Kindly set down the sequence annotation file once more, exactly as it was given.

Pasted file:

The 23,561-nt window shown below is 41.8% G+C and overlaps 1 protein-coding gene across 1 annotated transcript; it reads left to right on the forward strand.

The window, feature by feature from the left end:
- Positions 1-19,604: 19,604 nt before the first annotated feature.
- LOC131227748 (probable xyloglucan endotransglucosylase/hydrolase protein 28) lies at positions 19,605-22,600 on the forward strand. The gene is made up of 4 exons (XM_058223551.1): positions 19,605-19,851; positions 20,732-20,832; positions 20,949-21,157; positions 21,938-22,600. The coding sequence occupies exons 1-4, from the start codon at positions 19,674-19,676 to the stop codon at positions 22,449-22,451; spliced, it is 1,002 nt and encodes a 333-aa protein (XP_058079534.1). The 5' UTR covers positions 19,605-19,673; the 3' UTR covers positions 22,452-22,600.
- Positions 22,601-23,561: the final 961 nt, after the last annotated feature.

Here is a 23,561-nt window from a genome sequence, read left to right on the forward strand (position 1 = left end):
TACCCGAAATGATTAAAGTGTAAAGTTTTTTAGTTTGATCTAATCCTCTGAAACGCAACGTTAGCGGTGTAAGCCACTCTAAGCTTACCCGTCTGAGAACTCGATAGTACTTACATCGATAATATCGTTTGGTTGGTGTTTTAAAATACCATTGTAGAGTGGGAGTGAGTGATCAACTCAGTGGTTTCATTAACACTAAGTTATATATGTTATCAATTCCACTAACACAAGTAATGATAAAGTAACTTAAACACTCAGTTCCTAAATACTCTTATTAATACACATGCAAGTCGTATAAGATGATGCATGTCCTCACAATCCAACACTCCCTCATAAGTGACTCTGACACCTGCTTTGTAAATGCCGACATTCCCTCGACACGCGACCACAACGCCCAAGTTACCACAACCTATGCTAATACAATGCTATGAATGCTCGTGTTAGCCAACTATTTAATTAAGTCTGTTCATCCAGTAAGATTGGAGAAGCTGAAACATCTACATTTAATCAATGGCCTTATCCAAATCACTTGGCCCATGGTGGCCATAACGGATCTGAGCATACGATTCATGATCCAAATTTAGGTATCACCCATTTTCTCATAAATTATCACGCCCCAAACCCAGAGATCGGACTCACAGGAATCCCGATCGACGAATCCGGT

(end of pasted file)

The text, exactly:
The 23,561-nt window shown below is 41.8% G+C and overlaps 1 protein-coding gene across 1 annotated transcript; it reads left to right on the forward strand.

The window, feature by feature from the left end:
- Positions 1-19,604: 19,604 nt before the first annotated feature.
- LOC131227748 (probable xyloglucan endotransglucosylase/hydrolase protein 28) lies at positions 19,605-22,600 on the forward strand. The gene is made up of 4 exons (XM_058223551.1): positions 19,605-19,851; positions 20,732-20,832; positions 20,949-21,157; positions 21,938-22,600. The coding sequence occupies exons 1-4, from the start codon at positions 19,674-19,676 to the stop codon at positions 22,449-22,451; spliced, it is 1,002 nt and encodes a 333-aa protein (XP_058079534.1). The 5' UTR covers positions 19,605-19,673; the 3' UTR covers positions 22,452-22,600.
- Positions 22,601-23,561: the final 961 nt, after the last annotated feature.

Here is a 23,561-nt window from a genome sequence, read left to right on the forward strand (position 1 = left end):
TACCCGAAATGATTAAAGTGTAAAGTTTTTTAGTTTGATCTAATCCTCTGAAACGCAACGTTAGCGGTGTAAGCCACTCTAAGCTTACCCGTCTGAGAACTCGATAGTACTTACATCGATAATATCGTTTGGTTGGTGTTTTAAAATACCATTGTAGAGTGGGAGTGAGTGATCAACTCAGTGGTTTCATTAACACTAAGTTATATATGTTATCAATTCCACTAACACAAGTAATGATAAAGTAACTTAAACACTCAGTTCCTAAATACTCTTATTAATACACATGCAAGTCGTATAAGATGATGCATGTCCTCACAATCCAACACTCCCTCATAAGTGACTCTGACACCTGCTTTGTAAATGCCGACATTCCCTCGACACGCGACCACAACGCCCAAGTTACCACAACCTATGCTAATACAATGCTATGAATGCTCGTGTTAGCCAACTATTTAATTAAGTCTGTTCATCCAGTAAGATTGGAGAAGCTGAAACATCTACATTTAATCAATGGCCTTATCCAAATCACTTGGCCCATGGTGGCCATAACGGATCTGAGCATACGATTCATGATCCAAATTTAGGTATCACCCATTTTCTCATAAATTATCACGCCCCAAACCCAGAGATCGGACTCACAGGAATCCCGATCGACGAATCCGGT